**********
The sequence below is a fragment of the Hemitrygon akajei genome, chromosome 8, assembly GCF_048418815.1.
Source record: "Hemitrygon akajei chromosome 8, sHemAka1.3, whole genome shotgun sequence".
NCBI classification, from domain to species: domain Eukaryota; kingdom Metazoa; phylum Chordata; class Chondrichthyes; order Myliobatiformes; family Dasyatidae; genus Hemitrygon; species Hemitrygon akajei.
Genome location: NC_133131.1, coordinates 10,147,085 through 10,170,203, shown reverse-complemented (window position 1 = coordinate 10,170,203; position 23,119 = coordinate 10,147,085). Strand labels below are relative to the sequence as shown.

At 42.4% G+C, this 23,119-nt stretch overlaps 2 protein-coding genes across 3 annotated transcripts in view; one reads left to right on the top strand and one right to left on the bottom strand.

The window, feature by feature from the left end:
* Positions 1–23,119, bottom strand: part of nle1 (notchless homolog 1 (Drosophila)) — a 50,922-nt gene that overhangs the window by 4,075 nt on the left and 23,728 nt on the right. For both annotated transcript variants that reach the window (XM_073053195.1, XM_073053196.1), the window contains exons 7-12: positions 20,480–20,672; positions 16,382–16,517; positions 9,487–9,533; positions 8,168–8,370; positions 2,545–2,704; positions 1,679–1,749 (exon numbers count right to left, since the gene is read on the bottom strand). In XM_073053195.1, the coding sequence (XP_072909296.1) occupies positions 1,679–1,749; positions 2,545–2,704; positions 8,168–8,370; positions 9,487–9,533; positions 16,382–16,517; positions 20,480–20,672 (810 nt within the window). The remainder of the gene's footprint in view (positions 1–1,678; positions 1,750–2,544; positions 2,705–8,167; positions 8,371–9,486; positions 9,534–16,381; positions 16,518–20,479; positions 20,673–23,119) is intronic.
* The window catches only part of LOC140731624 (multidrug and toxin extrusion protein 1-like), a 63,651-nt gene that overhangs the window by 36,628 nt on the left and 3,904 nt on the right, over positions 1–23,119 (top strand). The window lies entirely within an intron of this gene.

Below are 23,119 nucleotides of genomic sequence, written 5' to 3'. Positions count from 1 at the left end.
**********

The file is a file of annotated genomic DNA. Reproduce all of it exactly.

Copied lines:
The sequence below is a fragment of the Hemitrygon akajei genome, chromosome 8, assembly GCF_048418815.1.
Source record: "Hemitrygon akajei chromosome 8, sHemAka1.3, whole genome shotgun sequence".
NCBI classification, from domain to species: domain Eukaryota; kingdom Metazoa; phylum Chordata; class Chondrichthyes; order Myliobatiformes; family Dasyatidae; genus Hemitrygon; species Hemitrygon akajei.
Genome location: NC_133131.1, coordinates 10,147,085 through 10,170,203, shown reverse-complemented (window position 1 = coordinate 10,170,203; position 23,119 = coordinate 10,147,085). Strand labels below are relative to the sequence as shown.

At 42.4% G+C, this 23,119-nt stretch overlaps 2 protein-coding genes across 3 annotated transcripts in view; one reads left to right on the top strand and one right to left on the bottom strand.

The window, feature by feature from the left end:
* Positions 1–23,119, bottom strand: part of nle1 (notchless homolog 1 (Drosophila)) — a 50,922-nt gene that overhangs the window by 4,075 nt on the left and 23,728 nt on the right. For both annotated transcript variants that reach the window (XM_073053195.1, XM_073053196.1), the window contains exons 7-12: positions 20,480–20,672; positions 16,382–16,517; positions 9,487–9,533; positions 8,168–8,370; positions 2,545–2,704; positions 1,679–1,749 (exon numbers count right to left, since the gene is read on the bottom strand). In XM_073053195.1, the coding sequence (XP_072909296.1) occupies positions 1,679–1,749; positions 2,545–2,704; positions 8,168–8,370; positions 9,487–9,533; positions 16,382–16,517; positions 20,480–20,672 (810 nt within the window). The remainder of the gene's footprint in view (positions 1–1,678; positions 1,750–2,544; positions 2,705–8,167; positions 8,371–9,486; positions 9,534–16,381; positions 16,518–20,479; positions 20,673–23,119) is intronic.
* The window catches only part of LOC140731624 (multidrug and toxin extrusion protein 1-like), a 63,651-nt gene that overhangs the window by 36,628 nt on the left and 3,904 nt on the right, over positions 1–23,119 (top strand). The window lies entirely within an intron of this gene.

Below are 23,119 nucleotides of genomic sequence, written 5' to 3'. Positions count from 1 at the left end.